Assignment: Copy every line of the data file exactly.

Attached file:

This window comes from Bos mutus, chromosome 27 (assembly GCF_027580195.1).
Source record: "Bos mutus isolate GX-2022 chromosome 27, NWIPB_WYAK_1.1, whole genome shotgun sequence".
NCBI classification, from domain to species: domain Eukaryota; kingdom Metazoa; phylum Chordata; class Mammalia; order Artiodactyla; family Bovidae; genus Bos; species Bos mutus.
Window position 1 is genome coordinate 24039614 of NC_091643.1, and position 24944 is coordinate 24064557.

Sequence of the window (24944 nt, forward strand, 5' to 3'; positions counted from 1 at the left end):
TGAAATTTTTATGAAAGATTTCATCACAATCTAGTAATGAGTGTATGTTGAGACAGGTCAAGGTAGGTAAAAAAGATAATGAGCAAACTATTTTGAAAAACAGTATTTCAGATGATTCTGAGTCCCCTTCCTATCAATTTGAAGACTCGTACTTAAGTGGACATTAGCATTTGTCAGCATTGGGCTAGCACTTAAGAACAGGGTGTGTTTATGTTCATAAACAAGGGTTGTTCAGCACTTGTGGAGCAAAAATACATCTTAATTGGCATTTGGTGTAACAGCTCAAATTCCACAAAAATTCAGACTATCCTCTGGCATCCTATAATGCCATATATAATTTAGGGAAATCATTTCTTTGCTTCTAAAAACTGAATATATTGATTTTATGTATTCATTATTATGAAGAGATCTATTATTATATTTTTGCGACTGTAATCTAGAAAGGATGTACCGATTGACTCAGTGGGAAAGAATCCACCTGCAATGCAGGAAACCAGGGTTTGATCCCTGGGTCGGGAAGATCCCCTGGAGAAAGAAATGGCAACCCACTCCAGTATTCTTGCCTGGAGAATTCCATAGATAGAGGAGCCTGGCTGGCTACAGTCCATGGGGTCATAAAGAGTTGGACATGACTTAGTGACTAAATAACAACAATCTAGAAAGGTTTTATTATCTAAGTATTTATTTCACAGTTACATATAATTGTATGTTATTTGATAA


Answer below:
This window comes from Bos mutus, chromosome 27 (assembly GCF_027580195.1).
Source record: "Bos mutus isolate GX-2022 chromosome 27, NWIPB_WYAK_1.1, whole genome shotgun sequence".
NCBI classification, from domain to species: domain Eukaryota; kingdom Metazoa; phylum Chordata; class Mammalia; order Artiodactyla; family Bovidae; genus Bos; species Bos mutus.
Window position 1 is genome coordinate 24039614 of NC_091643.1, and position 24944 is coordinate 24064557.

Sequence of the window (24944 nt, forward strand, 5' to 3'; positions counted from 1 at the left end):
TGAAATTTTTATGAAAGATTTCATCACAATCTAGTAATGAGTGTATGTTGAGACAGGTCAAGGTAGGTAAAAAAGATAATGAGCAAACTATTTTGAAAAACAGTATTTCAGATGATTCTGAGTCCCCTTCCTATCAATTTGAAGACTCGTACTTAAGTGGACATTAGCATTTGTCAGCATTGGGCTAGCACTTAAGAACAGGGTGTGTTTATGTTCATAAACAAGGGTTGTTCAGCACTTGTGGAGCAAAAATACATCTTAATTGGCATTTGGTGTAACAGCTCAAATTCCACAAAAATTCAGACTATCCTCTGGCATCCTATAATGCCATATATAATTTAGGGAAATCATTTCTTTGCTTCTAAAAACTGAATATATTGATTTTATGTATTCATTATTATGAAGAGATCTATTATTATATTTTTGCGACTGTAATCTAGAAAGGATGTACCGATTGACTCAGTGGGAAAGAATCCACCTGCAATGCAGGAAACCAGGGTTTGATCCCTGGGTCGGGAAGATCCCCTGGAGAAAGAAATGGCAACCCACTCCAGTATTCTTGCCTGGAGAATTCCATAGATAGAGGAGCCTGGCTGGCTACAGTCCATGGGGTCATAAAGAGTTGGACATGACTTAGTGACTAAATAACAACAATCTAGAAAGGTTTTATTATCTAAGTATTTATTTCACAGTTACATATAATTGTATGTTATTTGATAA